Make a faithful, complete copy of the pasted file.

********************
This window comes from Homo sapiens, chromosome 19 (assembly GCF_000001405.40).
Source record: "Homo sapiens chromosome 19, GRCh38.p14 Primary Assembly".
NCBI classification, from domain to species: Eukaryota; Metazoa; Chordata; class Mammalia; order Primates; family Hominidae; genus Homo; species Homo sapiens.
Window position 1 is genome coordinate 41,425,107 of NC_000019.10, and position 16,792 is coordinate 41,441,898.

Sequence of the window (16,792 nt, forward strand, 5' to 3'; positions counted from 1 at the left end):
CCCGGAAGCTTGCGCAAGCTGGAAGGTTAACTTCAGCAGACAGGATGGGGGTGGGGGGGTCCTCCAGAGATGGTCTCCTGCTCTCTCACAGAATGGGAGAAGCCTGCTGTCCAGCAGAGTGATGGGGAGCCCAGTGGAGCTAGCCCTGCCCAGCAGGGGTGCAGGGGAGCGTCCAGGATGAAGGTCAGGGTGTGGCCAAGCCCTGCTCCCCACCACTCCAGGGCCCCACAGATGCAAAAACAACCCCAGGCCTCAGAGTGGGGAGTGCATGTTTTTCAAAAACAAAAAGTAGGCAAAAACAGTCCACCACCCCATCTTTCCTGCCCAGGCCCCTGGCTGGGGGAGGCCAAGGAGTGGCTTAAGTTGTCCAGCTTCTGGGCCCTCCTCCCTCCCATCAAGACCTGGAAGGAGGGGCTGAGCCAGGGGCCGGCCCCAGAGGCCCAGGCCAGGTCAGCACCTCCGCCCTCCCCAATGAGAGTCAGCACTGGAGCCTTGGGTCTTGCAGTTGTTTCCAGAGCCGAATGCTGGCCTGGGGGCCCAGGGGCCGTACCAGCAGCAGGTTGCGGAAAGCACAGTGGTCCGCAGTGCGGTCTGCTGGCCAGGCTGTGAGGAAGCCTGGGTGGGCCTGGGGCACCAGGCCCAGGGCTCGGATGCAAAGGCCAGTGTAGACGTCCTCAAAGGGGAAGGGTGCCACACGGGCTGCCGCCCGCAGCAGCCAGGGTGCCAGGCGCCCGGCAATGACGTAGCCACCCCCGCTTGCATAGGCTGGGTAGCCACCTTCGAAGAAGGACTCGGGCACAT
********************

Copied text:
This window comes from Homo sapiens, chromosome 19 (assembly GCF_000001405.40).
Source record: "Homo sapiens chromosome 19, GRCh38.p14 Primary Assembly".
NCBI classification, from domain to species: Eukaryota; Metazoa; Chordata; class Mammalia; order Primates; family Hominidae; genus Homo; species Homo sapiens.
Window position 1 is genome coordinate 41,425,107 of NC_000019.10, and position 16,792 is coordinate 41,441,898.

Sequence of the window (16,792 nt, forward strand, 5' to 3'; positions counted from 1 at the left end):
CCCGGAAGCTTGCGCAAGCTGGAAGGTTAACTTCAGCAGACAGGATGGGGGTGGGGGGGTCCTCCAGAGATGGTCTCCTGCTCTCTCACAGAATGGGAGAAGCCTGCTGTCCAGCAGAGTGATGGGGAGCCCAGTGGAGCTAGCCCTGCCCAGCAGGGGTGCAGGGGAGCGTCCAGGATGAAGGTCAGGGTGTGGCCAAGCCCTGCTCCCCACCACTCCAGGGCCCCACAGATGCAAAAACAACCCCAGGCCTCAGAGTGGGGAGTGCATGTTTTTCAAAAACAAAAAGTAGGCAAAAACAGTCCACCACCCCATCTTTCCTGCCCAGGCCCCTGGCTGGGGGAGGCCAAGGAGTGGCTTAAGTTGTCCAGCTTCTGGGCCCTCCTCCCTCCCATCAAGACCTGGAAGGAGGGGCTGAGCCAGGGGCCGGCCCCAGAGGCCCAGGCCAGGTCAGCACCTCCGCCCTCCCCAATGAGAGTCAGCACTGGAGCCTTGGGTCTTGCAGTTGTTTCCAGAGCCGAATGCTGGCCTGGGGGCCCAGGGGCCGTACCAGCAGCAGGTTGCGGAAAGCACAGTGGTCCGCAGTGCGGTCTGCTGGCCAGGCTGTGAGGAAGCCTGGGTGGGCCTGGGGCACCAGGCCCAGGGCTCGGATGCAAAGGCCAGTGTAGACGTCCTCAAAGGGGAAGGGTGCCACACGGGCTGCCGCCCGCAGCAGCCAGGGTGCCAGGCGCCCGGCAATGACGTAGCCACCCCCGCTTGCATAGGCTGGGTAGCCACCTTCGAAGAAGGACTCGGGCACAT